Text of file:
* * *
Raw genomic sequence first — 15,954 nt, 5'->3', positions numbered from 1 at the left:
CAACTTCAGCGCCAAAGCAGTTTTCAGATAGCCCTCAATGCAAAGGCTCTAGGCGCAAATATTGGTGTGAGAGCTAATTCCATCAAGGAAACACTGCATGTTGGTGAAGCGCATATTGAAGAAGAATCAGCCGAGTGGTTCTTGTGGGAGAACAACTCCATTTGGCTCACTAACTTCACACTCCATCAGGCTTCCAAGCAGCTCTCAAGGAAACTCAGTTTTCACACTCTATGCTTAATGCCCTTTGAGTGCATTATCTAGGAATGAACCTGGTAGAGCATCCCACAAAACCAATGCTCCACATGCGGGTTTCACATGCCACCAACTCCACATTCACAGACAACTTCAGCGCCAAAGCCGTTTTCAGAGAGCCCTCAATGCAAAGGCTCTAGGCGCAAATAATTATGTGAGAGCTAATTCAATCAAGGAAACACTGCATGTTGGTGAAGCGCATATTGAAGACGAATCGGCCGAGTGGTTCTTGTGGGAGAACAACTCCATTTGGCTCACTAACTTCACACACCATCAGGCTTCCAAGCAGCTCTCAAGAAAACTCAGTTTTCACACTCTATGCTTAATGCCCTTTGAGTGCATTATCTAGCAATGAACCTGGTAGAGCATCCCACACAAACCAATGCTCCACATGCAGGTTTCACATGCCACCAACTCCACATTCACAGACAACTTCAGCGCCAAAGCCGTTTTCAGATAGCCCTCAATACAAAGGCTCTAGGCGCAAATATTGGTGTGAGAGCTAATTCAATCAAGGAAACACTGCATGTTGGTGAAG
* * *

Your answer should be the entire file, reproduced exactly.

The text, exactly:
Raw genomic sequence first — 15,954 nt, 5'->3', positions numbered from 1 at the left:
CAACTTCAGCGCCAAAGCAGTTTTCAGATAGCCCTCAATGCAAAGGCTCTAGGCGCAAATATTGGTGTGAGAGCTAATTCCATCAAGGAAACACTGCATGTTGGTGAAGCGCATATTGAAGAAGAATCAGCCGAGTGGTTCTTGTGGGAGAACAACTCCATTTGGCTCACTAACTTCACACTCCATCAGGCTTCCAAGCAGCTCTCAAGGAAACTCAGTTTTCACACTCTATGCTTAATGCCCTTTGAGTGCATTATCTAGGAATGAACCTGGTAGAGCATCCCACAAAACCAATGCTCCACATGCGGGTTTCACATGCCACCAACTCCACATTCACAGACAACTTCAGCGCCAAAGCCGTTTTCAGAGAGCCCTCAATGCAAAGGCTCTAGGCGCAAATAATTATGTGAGAGCTAATTCAATCAAGGAAACACTGCATGTTGGTGAAGCGCATATTGAAGACGAATCGGCCGAGTGGTTCTTGTGGGAGAACAACTCCATTTGGCTCACTAACTTCACACACCATCAGGCTTCCAAGCAGCTCTCAAGAAAACTCAGTTTTCACACTCTATGCTTAATGCCCTTTGAGTGCATTATCTAGCAATGAACCTGGTAGAGCATCCCACACAAACCAATGCTCCACATGCAGGTTTCACATGCCACCAACTCCACATTCACAGACAACTTCAGCGCCAAAGCCGTTTTCAGATAGCCCTCAATACAAAGGCTCTAGGCGCAAATATTGGTGTGAGAGCTAATTCAATCAAGGAAACACTGCATGTTGGTGAAG